VANDENBERG AIR FORCE BASE, Calif. — The victim of a fatal shark attack at a beach northwest of Los Angeles cried out to his friend for help as the shark flashed out of the water with no warning, bit into his leg and pulled him under in a tide of red blood, the friend said Friday.
Matthew Garcia was two feet away from his friend, 19-year-old Lucas Ransom, when the shark attacked with no warning, he said. The whole attack lasted seconds while the pair were bodyboarding about 100 yards from the shore.
"When the shark hit him, he just said, 'Help me, dude!' He knew what was going on," Garcia told the AP. "It was really fast. You just saw a red wave and this water is blue — as blue as it could ever be — and it was just red, the whole wave. Even the barrel was red."
As huge waves broke over his head, Garcia tried to find his friend in the surf but couldn't. He decided to get help, but turned around once more as he was swimming to shore and saw Ransom's red body board pop up. Garcia swam to his friend and did chest compressions as he brought him to shore.
Ransom already appeared dead and his leg was mauled, he said.
"He was just floating in the water. I flipped him over on his back and underhooked his arms. I was pressing on his chest and doing rescue breathing in the water," Garcia said. "He was just kind of lifeless, just dead weight."
The University of California, Santa Barbara, junior had a severe wound to his left leg and died a short time later at Surf Beach, the Santa Barbara County Sheriff's Department said in a statement. The beach, 130 miles northwest of Los Angeles, is on the property of Vandenberg Air Force Base but is open to the public.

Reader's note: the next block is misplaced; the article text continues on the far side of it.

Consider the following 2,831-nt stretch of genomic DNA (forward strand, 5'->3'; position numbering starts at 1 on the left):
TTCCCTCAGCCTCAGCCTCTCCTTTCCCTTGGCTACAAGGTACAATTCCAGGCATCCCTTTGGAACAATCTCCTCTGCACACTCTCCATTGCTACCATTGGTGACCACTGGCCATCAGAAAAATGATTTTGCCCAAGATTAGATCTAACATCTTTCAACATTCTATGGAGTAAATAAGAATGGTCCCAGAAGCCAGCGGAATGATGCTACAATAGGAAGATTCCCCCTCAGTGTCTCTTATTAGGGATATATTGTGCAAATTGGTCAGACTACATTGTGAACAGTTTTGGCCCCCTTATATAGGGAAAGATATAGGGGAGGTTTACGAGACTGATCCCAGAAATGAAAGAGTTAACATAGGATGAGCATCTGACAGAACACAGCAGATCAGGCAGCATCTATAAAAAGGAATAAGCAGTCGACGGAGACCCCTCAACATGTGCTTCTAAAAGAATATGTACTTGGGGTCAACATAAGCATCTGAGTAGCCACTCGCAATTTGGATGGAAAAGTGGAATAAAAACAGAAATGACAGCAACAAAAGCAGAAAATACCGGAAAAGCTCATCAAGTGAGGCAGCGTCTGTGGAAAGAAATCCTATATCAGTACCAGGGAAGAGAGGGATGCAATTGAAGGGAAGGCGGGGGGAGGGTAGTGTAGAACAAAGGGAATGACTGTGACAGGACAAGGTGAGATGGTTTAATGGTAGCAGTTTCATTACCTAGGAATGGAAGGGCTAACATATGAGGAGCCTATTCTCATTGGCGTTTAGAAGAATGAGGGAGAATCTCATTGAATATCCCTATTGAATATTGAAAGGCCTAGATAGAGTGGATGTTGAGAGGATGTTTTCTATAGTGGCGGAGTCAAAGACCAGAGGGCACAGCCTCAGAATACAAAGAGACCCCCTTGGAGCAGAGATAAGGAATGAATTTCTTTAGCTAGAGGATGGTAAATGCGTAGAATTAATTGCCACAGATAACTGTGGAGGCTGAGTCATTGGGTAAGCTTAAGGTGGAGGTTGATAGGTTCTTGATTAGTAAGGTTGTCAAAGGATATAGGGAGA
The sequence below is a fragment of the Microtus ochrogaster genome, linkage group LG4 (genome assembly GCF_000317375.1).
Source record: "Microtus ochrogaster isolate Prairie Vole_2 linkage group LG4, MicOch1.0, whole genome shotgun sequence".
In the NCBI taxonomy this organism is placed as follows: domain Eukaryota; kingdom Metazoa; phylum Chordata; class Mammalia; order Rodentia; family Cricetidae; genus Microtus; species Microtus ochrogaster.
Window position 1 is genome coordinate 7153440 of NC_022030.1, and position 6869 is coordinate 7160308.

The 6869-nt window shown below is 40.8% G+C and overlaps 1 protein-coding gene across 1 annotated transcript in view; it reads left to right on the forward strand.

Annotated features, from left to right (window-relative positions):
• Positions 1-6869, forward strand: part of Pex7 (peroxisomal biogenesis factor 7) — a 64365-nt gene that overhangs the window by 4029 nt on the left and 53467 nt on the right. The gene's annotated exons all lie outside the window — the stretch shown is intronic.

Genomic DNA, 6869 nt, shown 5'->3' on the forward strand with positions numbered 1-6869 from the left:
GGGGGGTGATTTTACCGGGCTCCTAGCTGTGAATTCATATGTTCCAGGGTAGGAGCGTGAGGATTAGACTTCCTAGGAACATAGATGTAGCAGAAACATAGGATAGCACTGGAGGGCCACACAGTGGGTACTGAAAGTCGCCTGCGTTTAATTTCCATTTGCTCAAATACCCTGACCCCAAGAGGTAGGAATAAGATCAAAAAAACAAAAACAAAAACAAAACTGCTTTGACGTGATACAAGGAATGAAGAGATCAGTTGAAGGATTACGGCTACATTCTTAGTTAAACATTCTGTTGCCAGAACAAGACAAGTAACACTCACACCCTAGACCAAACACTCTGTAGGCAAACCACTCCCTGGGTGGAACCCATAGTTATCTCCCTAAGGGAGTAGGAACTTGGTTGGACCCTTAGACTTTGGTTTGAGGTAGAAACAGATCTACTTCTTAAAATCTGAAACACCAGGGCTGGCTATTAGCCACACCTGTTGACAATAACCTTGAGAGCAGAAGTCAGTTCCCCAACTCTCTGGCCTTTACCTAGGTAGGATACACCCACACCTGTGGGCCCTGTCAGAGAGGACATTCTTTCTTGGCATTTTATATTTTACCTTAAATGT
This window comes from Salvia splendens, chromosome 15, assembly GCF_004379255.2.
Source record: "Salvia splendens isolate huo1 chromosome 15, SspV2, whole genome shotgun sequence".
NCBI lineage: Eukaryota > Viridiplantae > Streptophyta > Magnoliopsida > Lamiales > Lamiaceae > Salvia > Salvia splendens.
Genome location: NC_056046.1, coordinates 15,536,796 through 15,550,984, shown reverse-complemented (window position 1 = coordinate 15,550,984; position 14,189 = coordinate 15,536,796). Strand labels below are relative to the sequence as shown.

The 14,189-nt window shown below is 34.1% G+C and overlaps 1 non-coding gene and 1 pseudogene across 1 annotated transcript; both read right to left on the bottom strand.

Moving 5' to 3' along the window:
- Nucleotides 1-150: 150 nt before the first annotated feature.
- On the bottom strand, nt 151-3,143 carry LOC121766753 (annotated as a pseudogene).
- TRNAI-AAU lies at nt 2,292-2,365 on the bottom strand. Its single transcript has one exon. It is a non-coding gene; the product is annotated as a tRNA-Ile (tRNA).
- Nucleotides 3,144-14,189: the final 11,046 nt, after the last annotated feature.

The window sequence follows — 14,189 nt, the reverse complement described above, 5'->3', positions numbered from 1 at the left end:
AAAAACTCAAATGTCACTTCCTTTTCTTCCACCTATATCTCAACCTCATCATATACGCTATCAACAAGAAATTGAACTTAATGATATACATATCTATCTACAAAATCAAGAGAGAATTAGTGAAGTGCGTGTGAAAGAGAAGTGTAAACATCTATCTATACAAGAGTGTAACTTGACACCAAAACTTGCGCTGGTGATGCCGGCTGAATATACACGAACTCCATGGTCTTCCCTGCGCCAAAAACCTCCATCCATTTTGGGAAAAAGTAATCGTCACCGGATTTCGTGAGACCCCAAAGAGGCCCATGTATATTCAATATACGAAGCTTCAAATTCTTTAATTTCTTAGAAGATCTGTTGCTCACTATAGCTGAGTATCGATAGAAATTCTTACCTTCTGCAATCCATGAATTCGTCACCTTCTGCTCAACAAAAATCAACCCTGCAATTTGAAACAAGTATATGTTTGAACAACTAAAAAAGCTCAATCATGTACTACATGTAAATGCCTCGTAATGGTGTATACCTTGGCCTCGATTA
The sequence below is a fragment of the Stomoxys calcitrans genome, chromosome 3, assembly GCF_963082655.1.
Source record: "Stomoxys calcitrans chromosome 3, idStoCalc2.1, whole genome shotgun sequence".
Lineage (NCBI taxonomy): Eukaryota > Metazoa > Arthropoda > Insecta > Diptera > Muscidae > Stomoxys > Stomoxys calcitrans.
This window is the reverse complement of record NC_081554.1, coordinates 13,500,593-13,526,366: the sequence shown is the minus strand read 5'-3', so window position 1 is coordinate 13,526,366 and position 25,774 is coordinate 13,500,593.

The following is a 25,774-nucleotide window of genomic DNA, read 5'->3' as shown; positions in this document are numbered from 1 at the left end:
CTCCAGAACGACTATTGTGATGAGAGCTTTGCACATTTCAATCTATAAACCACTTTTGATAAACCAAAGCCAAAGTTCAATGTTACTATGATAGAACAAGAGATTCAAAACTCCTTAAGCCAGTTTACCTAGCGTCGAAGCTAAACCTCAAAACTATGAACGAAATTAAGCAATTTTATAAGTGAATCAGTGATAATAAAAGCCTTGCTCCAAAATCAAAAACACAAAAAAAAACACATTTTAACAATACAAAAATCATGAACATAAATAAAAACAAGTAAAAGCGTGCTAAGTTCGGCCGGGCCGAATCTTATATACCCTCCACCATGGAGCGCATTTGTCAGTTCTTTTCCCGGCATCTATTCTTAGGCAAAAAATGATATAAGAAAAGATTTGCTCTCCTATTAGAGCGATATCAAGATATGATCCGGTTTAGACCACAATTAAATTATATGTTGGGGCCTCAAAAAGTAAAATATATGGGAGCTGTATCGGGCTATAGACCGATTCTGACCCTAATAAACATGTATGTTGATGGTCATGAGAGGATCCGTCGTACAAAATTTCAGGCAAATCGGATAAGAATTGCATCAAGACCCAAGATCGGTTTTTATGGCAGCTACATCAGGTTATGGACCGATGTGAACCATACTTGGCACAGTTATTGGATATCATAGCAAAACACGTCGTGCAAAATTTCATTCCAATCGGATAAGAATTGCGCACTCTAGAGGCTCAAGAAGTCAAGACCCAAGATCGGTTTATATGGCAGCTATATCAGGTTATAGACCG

Sheriff's deputies patrolled the coastline to search for Ransom's missing leg but were only able to recover the boogie board, which had a 1-foot segment on the side bitten off.
Ransom was from Romoland in Riverside County, in southern California.
Federal and state Fish and Game officials were working to identify the type of shark that attacked Ransom. -
Officials closed three beaches after the shark attack.
The victim was a University of California, Santa Barbara student studying chemical engineering.
Federal and state Fish and Game officials were working to identify the type of shark that attacked. It was described by witnesses as being 14 to 20 feet in length.
Officials at Vandenberg closed Surf, Wall and Minuteman beaches for at least 72 hours, Lt. Ann Blodzinski told the Santa Barbara Independent.
In September 2008, base officials issued a 48-hour warning to beach users after a shark bit a surfer’s board at Surf Beach, according to the Santa Maria Times.
Base officials said at the time that they believed it was the first shark incident off Vandenberg, the newspaper reported.
Fatal shark attacks are rare in the area. A great white shark killed a woman in 2003 at Avila Beach, about 30 miles north of Vandenberg.
Great whites also killed two men in 2004 and 2008 at beaches in Mendocino and San Diego counties.
The Associated Press contributed to this report.